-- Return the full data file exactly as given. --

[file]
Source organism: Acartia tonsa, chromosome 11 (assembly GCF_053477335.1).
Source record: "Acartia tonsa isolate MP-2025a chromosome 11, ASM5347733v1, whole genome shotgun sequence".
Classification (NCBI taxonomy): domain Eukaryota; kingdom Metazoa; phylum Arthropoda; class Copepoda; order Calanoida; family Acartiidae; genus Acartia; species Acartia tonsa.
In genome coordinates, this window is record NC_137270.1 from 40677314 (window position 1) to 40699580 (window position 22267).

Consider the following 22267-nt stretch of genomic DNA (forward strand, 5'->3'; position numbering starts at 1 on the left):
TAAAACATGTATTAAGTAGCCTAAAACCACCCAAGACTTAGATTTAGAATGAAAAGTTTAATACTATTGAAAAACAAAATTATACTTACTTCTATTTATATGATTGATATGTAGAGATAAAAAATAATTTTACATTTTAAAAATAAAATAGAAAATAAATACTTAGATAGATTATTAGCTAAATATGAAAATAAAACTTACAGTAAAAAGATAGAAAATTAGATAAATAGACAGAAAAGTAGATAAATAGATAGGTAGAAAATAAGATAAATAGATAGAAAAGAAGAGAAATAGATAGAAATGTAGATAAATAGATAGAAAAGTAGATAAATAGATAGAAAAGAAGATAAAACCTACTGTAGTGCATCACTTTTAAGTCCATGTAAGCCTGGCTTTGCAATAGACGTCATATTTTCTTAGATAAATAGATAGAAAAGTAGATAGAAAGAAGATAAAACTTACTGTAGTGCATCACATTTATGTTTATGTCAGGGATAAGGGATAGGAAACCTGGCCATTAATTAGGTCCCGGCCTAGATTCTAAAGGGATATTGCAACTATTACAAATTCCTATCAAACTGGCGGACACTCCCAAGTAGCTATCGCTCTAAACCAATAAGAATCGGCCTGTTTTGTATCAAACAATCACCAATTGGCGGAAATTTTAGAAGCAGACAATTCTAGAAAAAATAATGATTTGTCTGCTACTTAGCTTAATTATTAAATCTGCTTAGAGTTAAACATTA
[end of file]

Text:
Source organism: Acartia tonsa, chromosome 11 (assembly GCF_053477335.1).
Source record: "Acartia tonsa isolate MP-2025a chromosome 11, ASM5347733v1, whole genome shotgun sequence".
Classification (NCBI taxonomy): domain Eukaryota; kingdom Metazoa; phylum Arthropoda; class Copepoda; order Calanoida; family Acartiidae; genus Acartia; species Acartia tonsa.
In genome coordinates, this window is record NC_137270.1 from 40677314 (window position 1) to 40699580 (window position 22267).

Consider the following 22267-nt stretch of genomic DNA (forward strand, 5'->3'; position numbering starts at 1 on the left):
TAAAACATGTATTAAGTAGCCTAAAACCACCCAAGACTTAGATTTAGAATGAAAAGTTTAATACTATTGAAAAACAAAATTATACTTACTTCTATTTATATGATTGATATGTAGAGATAAAAAATAATTTTACATTTTAAAAATAAAATAGAAAATAAATACTTAGATAGATTATTAGCTAAATATGAAAATAAAACTTACAGTAAAAAGATAGAAAATTAGATAAATAGACAGAAAAGTAGATAAATAGATAGGTAGAAAATAAGATAAATAGATAGAAAAGAAGAGAAATAGATAGAAATGTAGATAAATAGATAGAAAAGTAGATAAATAGATAGAAAAGAAGATAAAACCTACTGTAGTGCATCACTTTTAAGTCCATGTAAGCCTGGCTTTGCAATAGACGTCATATTTTCTTAGATAAATAGATAGAAAAGTAGATAGAAAGAAGATAAAACTTACTGTAGTGCATCACATTTATGTTTATGTCAGGGATAAGGGATAGGAAACCTGGCCATTAATTAGGTCCCGGCCTAGATTCTAAAGGGATATTGCAACTATTACAAATTCCTATCAAACTGGCGGACACTCCCAAGTAGCTATCGCTCTAAACCAATAAGAATCGGCCTGTTTTGTATCAAACAATCACCAATTGGCGGAAATTTTAGAAGCAGACAATTCTAGAAAAAATAATGATTTGTCTGCTACTTAGCTTAATTATTAAATCTGCTTAGAGTTAAACATTA